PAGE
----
At 4:30 pm on a Thursday, just over two weeks since opening day, things were quiet at Sofra Bakery & Cafe in Cambridge, MA. The lunch rush had long passed and the staff in the kitchen, including pastry chef and co-owner Maura Kilpatrick, were busy baking, putting together mise-en-place and cleaning up, and filling the occasional order.
Sofra, owned by Kilpatrick and Chef Ana Sortun, the team behind the beloved Eastern Mediterranean-influenced Oleana, is one part commissary, one part bakery and cafe, one part retail store featuring produce from Sortun's Siena Farms. Sofra offers a large selection of mezze, including a hummus bar with a multitude of dips and spreads; sandwiches (Turkish gozleme) and flatbreads grilled on the Lebanese saj griddle that occupies a central position in the kitchen (the two domes, above, are saj griddles); and creative baked goods that reflect the marriage of Mediterranean flavors - mostly from Turkey, Lebanon, and Greece with some Egypt thrown in for good measure - with traditional American melting pot pastry.
According to the Oleana website, "[the word] Sofra comes from an ancient Arabic word meaning dining table, picnic,
or kilim; it is also a synonym for generosity and hospitality." The definition, on the menu, is a bit more specific: "a picnic on a rug; a low communal table; a small square kilim rug to eat on; a large coffee table; a special table preparation." To that end, the space and seating are comfortable, with Kilim rugs tossed over wooden benches. The tables, though lovely, are a bit low for the seating, a little awkward for a long, leisurely breakfast or lunch.
They were still figuring out how to ring up the retail products when I approached the register with Oleana's signature spice blends and some crackers.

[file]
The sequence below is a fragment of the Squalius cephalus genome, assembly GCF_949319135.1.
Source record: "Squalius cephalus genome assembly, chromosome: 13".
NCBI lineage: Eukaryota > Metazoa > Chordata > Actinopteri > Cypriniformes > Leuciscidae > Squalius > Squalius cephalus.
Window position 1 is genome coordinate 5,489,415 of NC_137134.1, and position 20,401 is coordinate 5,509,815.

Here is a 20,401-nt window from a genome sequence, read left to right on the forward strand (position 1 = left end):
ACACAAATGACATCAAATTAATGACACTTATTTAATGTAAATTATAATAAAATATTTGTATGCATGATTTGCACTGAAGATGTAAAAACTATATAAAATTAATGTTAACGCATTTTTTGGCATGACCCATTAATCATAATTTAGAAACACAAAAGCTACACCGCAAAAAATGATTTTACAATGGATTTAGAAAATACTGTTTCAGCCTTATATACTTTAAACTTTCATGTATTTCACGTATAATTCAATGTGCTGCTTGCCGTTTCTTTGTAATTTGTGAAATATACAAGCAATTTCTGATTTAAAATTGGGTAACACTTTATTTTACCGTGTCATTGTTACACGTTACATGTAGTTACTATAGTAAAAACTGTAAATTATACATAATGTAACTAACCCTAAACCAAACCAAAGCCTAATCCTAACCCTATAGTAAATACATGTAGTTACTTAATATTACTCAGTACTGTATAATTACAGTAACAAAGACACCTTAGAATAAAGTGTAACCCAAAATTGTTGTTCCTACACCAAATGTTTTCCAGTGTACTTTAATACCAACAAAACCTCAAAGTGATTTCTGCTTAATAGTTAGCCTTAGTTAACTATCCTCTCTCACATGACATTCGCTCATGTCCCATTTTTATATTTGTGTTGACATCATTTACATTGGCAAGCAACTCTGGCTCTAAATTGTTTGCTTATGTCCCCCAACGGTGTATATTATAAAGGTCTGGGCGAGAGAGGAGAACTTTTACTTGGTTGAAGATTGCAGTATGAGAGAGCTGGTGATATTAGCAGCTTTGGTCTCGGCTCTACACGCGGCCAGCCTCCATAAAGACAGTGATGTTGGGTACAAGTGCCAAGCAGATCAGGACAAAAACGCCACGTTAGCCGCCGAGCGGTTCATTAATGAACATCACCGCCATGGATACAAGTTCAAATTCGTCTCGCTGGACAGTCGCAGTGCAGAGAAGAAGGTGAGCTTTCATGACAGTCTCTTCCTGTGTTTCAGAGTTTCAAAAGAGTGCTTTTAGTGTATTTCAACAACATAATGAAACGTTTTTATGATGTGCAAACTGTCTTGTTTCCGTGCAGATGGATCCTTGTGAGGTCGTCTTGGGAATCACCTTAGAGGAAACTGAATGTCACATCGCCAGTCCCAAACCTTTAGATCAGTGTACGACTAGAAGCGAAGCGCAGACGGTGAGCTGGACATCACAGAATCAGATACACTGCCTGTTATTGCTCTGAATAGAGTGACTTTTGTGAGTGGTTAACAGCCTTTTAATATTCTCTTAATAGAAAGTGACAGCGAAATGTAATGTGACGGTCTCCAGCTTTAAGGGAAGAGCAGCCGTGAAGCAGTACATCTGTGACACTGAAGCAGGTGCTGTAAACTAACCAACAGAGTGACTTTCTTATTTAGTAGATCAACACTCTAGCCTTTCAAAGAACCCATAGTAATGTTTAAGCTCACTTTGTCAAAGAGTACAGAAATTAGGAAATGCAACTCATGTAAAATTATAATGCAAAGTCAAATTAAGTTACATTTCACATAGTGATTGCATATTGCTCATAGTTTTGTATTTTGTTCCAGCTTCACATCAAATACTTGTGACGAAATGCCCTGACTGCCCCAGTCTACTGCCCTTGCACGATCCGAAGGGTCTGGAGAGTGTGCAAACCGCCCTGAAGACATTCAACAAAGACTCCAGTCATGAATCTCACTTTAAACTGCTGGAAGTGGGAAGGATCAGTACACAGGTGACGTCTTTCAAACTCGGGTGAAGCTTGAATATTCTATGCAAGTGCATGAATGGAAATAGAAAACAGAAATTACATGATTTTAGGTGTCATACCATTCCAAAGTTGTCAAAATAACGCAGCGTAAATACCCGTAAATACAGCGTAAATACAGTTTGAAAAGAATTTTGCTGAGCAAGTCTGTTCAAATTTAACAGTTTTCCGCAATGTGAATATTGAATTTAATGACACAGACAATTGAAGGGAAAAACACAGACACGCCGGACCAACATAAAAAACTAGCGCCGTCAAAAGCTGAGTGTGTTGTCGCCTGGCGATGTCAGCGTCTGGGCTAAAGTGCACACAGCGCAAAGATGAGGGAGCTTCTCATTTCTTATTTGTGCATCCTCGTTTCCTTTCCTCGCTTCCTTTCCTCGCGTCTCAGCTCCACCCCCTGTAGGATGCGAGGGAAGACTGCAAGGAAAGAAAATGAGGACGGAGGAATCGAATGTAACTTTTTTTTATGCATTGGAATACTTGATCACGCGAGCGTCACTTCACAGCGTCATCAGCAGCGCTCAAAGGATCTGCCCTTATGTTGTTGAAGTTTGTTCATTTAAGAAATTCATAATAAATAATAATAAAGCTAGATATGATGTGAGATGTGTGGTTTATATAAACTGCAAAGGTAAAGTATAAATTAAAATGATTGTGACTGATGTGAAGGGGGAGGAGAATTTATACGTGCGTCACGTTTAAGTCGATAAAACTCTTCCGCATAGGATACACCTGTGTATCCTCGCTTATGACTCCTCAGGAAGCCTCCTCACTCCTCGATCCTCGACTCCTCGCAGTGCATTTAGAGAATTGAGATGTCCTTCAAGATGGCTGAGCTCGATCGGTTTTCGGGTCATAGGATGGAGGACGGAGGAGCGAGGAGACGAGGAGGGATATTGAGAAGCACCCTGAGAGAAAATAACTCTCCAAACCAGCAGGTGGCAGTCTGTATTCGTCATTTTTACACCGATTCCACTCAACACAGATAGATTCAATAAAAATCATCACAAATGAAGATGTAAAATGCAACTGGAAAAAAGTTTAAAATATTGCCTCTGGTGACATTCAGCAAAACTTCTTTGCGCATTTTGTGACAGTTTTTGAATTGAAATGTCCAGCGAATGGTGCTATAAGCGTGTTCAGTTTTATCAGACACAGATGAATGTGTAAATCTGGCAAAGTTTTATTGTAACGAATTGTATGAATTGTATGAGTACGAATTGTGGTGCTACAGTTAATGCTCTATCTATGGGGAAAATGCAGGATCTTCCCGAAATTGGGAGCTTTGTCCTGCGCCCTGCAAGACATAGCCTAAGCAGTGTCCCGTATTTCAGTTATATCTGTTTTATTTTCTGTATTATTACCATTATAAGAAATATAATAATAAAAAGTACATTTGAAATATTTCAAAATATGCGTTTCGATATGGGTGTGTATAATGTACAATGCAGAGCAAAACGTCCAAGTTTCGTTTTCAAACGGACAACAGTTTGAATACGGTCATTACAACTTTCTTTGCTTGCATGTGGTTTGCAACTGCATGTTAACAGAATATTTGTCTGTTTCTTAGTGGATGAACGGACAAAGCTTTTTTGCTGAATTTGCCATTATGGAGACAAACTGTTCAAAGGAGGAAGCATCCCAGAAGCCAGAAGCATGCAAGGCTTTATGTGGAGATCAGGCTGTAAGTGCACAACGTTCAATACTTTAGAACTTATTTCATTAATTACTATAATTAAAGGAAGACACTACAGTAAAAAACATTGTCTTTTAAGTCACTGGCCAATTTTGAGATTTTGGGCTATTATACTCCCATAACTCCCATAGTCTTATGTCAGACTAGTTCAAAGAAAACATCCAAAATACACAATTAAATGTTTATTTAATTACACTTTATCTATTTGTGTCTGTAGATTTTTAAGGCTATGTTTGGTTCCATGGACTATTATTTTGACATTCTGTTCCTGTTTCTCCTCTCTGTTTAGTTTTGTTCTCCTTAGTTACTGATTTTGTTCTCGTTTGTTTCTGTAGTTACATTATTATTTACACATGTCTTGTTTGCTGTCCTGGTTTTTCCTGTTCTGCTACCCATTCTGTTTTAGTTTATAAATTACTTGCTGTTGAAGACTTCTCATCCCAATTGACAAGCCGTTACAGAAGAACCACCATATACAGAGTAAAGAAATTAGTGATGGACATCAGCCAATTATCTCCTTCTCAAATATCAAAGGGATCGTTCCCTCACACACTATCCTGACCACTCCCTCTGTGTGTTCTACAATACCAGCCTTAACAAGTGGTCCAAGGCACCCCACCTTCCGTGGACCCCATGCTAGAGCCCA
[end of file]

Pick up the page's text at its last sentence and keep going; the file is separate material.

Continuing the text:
There were a number of other packaged and farm treats at Sofra that looked great but didn't come home with me after this initial visit.
Grano - remember wheatberries?
I was, of course, completely entranced by the pastries.
I took some of the baklava home - it was buttery, rich, chocolatey and incredibly decadent.
Musician's tart, made with almonds, orange peels, pistachios and honey
I went back a few days later for breakfast. I ordered the Turkish breakfast - a soft boiled egg, figs, 'spoon fruits' - i.e. strawberry jam, warm breaded & fried feta, greek yogurt, tomatoes, cucumber, and olives. It was gorgeous.
The egg was particularly lovely - it was rolled in shredded fillo dough (or a similar thin dough) and crisped to a crunchy contrast with the soft egg and softer yolk.
Though I didn't sample any of the mezze, the cold ones were conveniently stationed by the register, near the pastry. They looked great.
Before I head back to Chicago, I'll need to stop in for lunch. Tomorrow's breakfast is flatbread with zataar and brioche with spices.
Sofra Bakery & Cafe
1 Belmont St
Cambridge, MA 02138